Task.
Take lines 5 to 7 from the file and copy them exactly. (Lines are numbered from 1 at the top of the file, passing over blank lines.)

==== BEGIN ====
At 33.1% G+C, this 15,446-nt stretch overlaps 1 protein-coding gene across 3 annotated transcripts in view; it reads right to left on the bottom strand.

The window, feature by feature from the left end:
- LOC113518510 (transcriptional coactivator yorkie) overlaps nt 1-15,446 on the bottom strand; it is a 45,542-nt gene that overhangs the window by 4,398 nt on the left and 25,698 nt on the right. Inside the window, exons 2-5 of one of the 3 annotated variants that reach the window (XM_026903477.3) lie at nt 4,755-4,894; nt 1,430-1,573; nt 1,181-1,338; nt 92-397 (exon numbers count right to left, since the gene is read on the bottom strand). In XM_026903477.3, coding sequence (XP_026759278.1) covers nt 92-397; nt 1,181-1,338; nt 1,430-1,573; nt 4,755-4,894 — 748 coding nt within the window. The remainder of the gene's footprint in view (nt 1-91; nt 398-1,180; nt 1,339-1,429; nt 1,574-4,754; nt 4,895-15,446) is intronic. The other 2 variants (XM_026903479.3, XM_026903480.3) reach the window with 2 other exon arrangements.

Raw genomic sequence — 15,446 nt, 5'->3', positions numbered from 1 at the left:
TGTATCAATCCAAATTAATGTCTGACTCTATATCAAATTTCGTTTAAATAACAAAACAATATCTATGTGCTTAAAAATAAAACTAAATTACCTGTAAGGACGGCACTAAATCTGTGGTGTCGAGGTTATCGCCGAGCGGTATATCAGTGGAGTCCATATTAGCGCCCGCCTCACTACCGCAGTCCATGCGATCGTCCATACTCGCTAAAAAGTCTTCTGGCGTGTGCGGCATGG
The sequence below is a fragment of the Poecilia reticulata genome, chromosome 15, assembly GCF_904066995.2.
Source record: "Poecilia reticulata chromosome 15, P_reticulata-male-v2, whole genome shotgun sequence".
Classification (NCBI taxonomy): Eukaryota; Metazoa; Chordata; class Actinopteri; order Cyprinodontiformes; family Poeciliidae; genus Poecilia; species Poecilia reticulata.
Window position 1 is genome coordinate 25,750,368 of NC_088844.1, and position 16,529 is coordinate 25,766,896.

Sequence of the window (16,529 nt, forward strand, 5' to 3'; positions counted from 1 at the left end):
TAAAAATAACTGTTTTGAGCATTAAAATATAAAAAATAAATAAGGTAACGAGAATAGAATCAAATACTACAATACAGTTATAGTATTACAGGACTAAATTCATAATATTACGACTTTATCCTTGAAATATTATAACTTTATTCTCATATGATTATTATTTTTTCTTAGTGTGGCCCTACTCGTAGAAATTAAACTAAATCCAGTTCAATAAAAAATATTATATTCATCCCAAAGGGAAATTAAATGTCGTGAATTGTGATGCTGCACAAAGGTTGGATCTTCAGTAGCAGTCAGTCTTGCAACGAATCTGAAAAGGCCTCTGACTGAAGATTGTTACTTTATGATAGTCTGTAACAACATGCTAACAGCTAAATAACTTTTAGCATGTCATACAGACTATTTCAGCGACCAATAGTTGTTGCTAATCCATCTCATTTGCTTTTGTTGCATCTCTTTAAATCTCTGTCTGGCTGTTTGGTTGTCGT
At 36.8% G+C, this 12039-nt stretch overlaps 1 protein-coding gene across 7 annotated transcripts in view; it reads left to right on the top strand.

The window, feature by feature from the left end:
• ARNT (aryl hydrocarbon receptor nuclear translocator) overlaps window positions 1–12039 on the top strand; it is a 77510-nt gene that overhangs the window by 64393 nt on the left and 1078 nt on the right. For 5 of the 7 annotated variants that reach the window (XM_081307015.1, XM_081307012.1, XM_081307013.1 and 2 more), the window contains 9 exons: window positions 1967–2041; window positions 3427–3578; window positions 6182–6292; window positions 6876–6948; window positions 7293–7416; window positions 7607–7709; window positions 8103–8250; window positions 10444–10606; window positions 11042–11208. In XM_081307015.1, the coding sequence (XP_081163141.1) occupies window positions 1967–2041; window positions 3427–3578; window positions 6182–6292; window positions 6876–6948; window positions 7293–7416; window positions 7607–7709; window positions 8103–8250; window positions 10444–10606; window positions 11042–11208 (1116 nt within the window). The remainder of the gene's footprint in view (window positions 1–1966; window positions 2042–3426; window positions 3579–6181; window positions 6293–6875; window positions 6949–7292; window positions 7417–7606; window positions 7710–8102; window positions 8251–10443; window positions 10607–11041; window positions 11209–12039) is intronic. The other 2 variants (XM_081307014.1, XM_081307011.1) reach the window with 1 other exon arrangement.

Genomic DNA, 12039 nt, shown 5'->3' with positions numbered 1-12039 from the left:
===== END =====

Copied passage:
TGTATCAATCCAAATTAATGTCTGACTCTATATCAAATTTCGTTTAAATAACAAAACAATATCTATGTGCTTAAAAATAAAACTAAATTACCTGTAAGGACGGCACTAAATCTGTGGTGTCGAGGTTATCGCCGAGCGGTATATCAGTGGAGTCCATATTAGCGCCCGCCTCACTACCGCAGTCCATGCGATCGTCCATACTCGCTAAAAAGTCTTCTGGCGTGTGCGGCATGG
The sequence below is a fragment of the Poecilia reticulata genome, chromosome 15, assembly GCF_904066995.2.
Source record: "Poecilia reticulata chromosome 15, P_reticulata-male-v2, whole genome shotgun sequence".